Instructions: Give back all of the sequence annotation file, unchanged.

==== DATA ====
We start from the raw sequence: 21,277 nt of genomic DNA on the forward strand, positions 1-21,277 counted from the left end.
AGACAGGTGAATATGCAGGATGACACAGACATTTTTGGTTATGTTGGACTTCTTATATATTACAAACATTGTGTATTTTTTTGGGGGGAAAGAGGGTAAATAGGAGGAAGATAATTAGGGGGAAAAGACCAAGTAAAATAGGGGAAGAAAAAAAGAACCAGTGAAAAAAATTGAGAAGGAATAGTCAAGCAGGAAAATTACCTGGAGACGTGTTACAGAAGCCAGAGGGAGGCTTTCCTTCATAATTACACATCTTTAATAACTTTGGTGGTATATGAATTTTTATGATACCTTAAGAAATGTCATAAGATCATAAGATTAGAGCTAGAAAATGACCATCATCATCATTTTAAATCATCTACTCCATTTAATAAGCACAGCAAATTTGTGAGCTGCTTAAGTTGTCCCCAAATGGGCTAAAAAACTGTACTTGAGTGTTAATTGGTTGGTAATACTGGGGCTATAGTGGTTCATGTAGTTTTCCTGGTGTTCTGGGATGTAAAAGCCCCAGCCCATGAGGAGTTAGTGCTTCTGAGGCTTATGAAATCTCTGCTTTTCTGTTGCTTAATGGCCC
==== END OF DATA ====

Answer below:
We start from the raw sequence: 21,277 nt of genomic DNA on the forward strand, positions 1-21,277 counted from the left end.
AGACAGGTGAATATGCAGGATGACACAGACATTTTTGGTTATGTTGGACTTCTTATATATTACAAACATTGTGTATTTTTTTGGGGGGAAAGAGGGTAAATAGGAGGAAGATAATTAGGGGGAAAAGACCAAGTAAAATAGGGGAAGAAAAAAAGAACCAGTGAAAAAAATTGAGAAGGAATAGTCAAGCAGGAAAATTACCTGGAGACGTGTTACAGAAGCCAGAGGGAGGCTTTCCTTCATAATTACACATCTTTAATAACTTTGGTGGTATATGAATTTTTATGATACCTTAAGAAATGTCATAAGATCATAAGATTAGAGCTAGAAAATGACCATCATCATCATTTTAAATCATCTACTCCATTTAATAAGCACAGCAAATTTGTGAGCTGCTTAAGTTGTCCCCAAATGGGCTAAAAAACTGTACTTGAGTGTTAATTGGTTGGTAATACTGGGGCTATAGTGGTTCATGTAGTTTTCCTGGTGTTCTGGGATGTAAAAGCCCCAGCCCATGAGGAGTTAGTGCTTCTGAGGCTTATGAAATCTCTGCTTTTCTGTTGCTTAATGGCCC